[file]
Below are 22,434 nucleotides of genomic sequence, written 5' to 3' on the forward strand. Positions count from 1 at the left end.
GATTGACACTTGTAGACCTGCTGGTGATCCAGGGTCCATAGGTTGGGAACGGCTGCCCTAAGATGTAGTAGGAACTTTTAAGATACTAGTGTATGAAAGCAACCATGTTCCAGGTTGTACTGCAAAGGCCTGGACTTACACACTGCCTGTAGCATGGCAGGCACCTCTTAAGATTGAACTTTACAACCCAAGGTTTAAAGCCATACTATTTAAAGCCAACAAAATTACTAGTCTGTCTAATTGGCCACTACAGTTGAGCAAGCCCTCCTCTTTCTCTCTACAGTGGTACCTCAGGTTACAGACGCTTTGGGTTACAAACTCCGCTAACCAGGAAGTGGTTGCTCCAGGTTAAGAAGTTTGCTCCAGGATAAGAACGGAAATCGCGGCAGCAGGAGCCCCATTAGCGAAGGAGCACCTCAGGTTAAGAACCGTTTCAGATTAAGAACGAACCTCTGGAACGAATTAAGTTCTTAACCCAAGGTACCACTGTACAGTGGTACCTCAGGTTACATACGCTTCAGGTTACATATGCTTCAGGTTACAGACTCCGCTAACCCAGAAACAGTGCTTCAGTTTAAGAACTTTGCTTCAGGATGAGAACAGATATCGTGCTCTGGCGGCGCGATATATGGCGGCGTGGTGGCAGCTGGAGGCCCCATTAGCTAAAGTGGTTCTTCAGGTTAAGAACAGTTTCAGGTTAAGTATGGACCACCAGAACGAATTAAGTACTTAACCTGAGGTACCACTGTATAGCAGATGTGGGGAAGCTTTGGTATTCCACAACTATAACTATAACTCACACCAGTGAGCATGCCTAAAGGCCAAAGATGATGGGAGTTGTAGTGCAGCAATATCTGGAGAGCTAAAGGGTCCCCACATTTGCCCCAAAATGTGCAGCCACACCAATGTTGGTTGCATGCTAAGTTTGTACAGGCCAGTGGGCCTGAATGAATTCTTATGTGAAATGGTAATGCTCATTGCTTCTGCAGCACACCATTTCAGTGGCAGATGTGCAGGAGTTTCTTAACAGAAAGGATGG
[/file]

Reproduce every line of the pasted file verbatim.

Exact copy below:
Below are 22,434 nucleotides of genomic sequence, written 5' to 3' on the forward strand. Positions count from 1 at the left end.
GATTGACACTTGTAGACCTGCTGGTGATCCAGGGTCCATAGGTTGGGAACGGCTGCCCTAAGATGTAGTAGGAACTTTTAAGATACTAGTGTATGAAAGCAACCATGTTCCAGGTTGTACTGCAAAGGCCTGGACTTACACACTGCCTGTAGCATGGCAGGCACCTCTTAAGATTGAACTTTACAACCCAAGGTTTAAAGCCATACTATTTAAAGCCAACAAAATTACTAGTCTGTCTAATTGGCCACTACAGTTGAGCAAGCCCTCCTCTTTCTCTCTACAGTGGTACCTCAGGTTACAGACGCTTTGGGTTACAAACTCCGCTAACCAGGAAGTGGTTGCTCCAGGTTAAGAAGTTTGCTCCAGGATAAGAACGGAAATCGCGGCAGCAGGAGCCCCATTAGCGAAGGAGCACCTCAGGTTAAGAACCGTTTCAGATTAAGAACGAACCTCTGGAACGAATTAAGTTCTTAACCCAAGGTACCACTGTACAGTGGTACCTCAGGTTACATACGCTTCAGGTTACATATGCTTCAGGTTACAGACTCCGCTAACCCAGAAACAGTGCTTCAGTTTAAGAACTTTGCTTCAGGATGAGAACAGATATCGTGCTCTGGCGGCGCGATATATGGCGGCGTGGTGGCAGCTGGAGGCCCCATTAGCTAAAGTGGTTCTTCAGGTTAAGAACAGTTTCAGGTTAAGTATGGACCACCAGAACGAATTAAGTACTTAACCTGAGGTACCACTGTATAGCAGATGTGGGGAAGCTTTGGTATTCCACAACTATAACTATAACTCACACCAGTGAGCATGCCTAAAGGCCAAAGATGATGGGAGTTGTAGTGCAGCAATATCTGGAGAGCTAAAGGGTCCCCACATTTGCCCCAAAATGTGCAGCCACACCAATGTTGGTTGCATGCTAAGTTTGTACAGGCCAGTGGGCCTGAATGAATTCTTATGTGAAATGGTAATGCTCATTGCTTCTGCAGCACACCATTTCAGTGGCAGATGTGCAGGAGTTTCTTAACAGAAAGGATGG